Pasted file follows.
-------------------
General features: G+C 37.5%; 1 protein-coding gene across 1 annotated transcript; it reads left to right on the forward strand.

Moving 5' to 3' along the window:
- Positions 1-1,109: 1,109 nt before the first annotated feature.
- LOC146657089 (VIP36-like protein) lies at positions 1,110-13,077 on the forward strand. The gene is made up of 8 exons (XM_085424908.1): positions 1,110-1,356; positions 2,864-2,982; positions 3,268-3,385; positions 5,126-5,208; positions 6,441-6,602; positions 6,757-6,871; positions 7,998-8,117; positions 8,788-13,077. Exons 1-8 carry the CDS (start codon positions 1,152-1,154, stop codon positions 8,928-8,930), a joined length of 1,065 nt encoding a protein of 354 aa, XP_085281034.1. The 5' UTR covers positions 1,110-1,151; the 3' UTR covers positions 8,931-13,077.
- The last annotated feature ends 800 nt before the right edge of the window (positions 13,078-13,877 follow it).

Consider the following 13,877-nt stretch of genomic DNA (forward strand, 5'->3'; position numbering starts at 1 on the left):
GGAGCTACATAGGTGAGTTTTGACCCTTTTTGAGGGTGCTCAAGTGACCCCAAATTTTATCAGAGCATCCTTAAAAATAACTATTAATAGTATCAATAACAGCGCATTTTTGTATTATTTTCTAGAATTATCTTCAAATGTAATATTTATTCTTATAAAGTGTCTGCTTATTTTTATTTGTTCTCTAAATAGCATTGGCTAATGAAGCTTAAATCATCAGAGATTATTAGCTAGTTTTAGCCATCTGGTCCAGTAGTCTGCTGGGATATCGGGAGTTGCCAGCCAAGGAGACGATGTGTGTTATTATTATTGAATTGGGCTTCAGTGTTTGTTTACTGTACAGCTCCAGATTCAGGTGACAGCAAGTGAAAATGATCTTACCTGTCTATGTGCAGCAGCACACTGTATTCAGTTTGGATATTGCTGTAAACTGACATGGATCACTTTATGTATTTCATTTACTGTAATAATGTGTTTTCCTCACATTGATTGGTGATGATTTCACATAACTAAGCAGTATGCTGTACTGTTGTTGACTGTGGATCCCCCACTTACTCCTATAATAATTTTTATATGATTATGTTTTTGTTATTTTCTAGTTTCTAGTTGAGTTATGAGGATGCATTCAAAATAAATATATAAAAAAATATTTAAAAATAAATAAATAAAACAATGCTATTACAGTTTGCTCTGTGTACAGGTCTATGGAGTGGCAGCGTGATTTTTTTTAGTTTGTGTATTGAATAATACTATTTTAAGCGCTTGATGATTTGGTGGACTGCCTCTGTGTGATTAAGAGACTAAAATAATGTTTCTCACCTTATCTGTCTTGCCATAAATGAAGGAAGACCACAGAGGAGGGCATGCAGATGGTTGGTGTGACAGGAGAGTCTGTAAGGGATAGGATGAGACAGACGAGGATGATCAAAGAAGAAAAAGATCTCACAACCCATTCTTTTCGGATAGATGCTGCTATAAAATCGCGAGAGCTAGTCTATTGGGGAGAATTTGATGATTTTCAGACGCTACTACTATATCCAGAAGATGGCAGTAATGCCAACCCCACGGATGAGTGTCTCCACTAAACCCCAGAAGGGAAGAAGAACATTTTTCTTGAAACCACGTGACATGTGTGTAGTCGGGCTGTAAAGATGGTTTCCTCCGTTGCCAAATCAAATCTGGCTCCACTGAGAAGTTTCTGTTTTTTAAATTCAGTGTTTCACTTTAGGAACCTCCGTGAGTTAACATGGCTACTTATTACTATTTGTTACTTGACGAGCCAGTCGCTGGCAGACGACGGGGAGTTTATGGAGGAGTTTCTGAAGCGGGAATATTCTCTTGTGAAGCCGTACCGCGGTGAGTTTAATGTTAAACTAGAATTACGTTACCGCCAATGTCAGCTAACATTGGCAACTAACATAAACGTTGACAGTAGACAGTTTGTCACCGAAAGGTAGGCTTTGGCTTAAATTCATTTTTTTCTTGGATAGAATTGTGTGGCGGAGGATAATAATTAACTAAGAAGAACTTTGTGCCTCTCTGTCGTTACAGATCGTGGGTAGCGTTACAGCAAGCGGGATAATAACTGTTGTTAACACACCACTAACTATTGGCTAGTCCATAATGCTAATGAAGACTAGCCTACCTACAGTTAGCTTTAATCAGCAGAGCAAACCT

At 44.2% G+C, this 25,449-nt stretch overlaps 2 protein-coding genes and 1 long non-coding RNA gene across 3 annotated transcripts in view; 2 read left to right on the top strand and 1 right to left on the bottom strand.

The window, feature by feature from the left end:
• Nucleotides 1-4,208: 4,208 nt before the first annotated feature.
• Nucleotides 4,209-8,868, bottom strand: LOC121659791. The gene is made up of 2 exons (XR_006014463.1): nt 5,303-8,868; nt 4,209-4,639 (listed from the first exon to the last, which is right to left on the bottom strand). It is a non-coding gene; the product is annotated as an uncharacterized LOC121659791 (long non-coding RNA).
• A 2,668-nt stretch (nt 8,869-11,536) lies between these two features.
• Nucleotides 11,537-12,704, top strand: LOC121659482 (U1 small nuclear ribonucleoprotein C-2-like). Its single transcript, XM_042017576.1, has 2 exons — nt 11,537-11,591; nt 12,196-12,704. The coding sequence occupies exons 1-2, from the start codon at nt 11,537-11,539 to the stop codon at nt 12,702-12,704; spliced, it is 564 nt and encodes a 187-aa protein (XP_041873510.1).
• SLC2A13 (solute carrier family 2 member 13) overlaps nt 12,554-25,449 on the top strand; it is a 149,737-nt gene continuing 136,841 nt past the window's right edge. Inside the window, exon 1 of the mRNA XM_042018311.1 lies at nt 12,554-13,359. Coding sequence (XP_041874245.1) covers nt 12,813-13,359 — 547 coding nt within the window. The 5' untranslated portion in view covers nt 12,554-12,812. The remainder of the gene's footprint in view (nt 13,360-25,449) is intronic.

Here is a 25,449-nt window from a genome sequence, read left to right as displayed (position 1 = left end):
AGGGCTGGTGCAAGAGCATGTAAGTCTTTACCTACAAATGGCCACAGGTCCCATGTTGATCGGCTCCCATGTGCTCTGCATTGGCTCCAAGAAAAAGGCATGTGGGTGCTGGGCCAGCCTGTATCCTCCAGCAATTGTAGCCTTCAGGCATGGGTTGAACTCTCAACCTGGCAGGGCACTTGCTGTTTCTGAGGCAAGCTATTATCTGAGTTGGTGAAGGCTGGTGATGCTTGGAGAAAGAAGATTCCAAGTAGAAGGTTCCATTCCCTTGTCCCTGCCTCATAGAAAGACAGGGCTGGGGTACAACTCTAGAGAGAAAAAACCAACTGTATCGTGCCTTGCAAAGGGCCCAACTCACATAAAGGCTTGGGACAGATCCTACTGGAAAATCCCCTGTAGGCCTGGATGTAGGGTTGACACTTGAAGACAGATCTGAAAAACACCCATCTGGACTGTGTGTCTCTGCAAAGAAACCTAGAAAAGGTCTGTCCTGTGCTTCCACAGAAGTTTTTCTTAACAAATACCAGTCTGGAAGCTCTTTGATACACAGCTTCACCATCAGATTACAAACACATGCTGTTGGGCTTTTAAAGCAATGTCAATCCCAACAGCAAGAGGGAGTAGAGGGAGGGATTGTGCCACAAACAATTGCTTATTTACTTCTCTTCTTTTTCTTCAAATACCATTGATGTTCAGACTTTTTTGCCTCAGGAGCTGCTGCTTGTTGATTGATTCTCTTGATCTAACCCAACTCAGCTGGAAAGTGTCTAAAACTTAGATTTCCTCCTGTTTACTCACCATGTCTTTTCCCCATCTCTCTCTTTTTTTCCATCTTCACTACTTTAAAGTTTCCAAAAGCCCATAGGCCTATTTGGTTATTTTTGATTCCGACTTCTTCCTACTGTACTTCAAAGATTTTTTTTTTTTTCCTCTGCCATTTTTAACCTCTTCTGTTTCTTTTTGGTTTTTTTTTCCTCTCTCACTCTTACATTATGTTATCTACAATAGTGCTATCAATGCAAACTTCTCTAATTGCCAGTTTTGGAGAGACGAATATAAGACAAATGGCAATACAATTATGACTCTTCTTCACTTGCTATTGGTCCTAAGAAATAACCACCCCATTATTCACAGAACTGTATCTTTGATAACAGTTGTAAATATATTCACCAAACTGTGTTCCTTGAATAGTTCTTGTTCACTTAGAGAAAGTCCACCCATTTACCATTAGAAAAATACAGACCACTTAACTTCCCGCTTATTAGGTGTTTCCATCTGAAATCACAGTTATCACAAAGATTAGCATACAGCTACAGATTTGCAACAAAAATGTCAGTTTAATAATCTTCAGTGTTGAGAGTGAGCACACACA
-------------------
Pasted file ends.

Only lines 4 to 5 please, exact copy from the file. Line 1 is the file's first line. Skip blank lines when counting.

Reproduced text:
- LOC146657089 (VIP36-like protein) lies at positions 1,110-13,077 on the forward strand. The gene is made up of 8 exons (XM_085424908.1): positions 1,110-1,356; positions 2,864-2,982; positions 3,268-3,385; positions 5,126-5,208; positions 6,441-6,602; positions 6,757-6,871; positions 7,998-8,117; positions 8,788-13,077. Exons 1-8 carry the CDS (start codon positions 1,152-1,154, stop codon positions 8,928-8,930), a joined length of 1,065 nt encoding a protein of 354 aa, XP_085281034.1. The 5' UTR covers positions 1,110-1,151; the 3' UTR covers positions 8,931-13,077.
- The last annotated feature ends 800 nt before the right edge of the window (positions 13,078-13,877 follow it).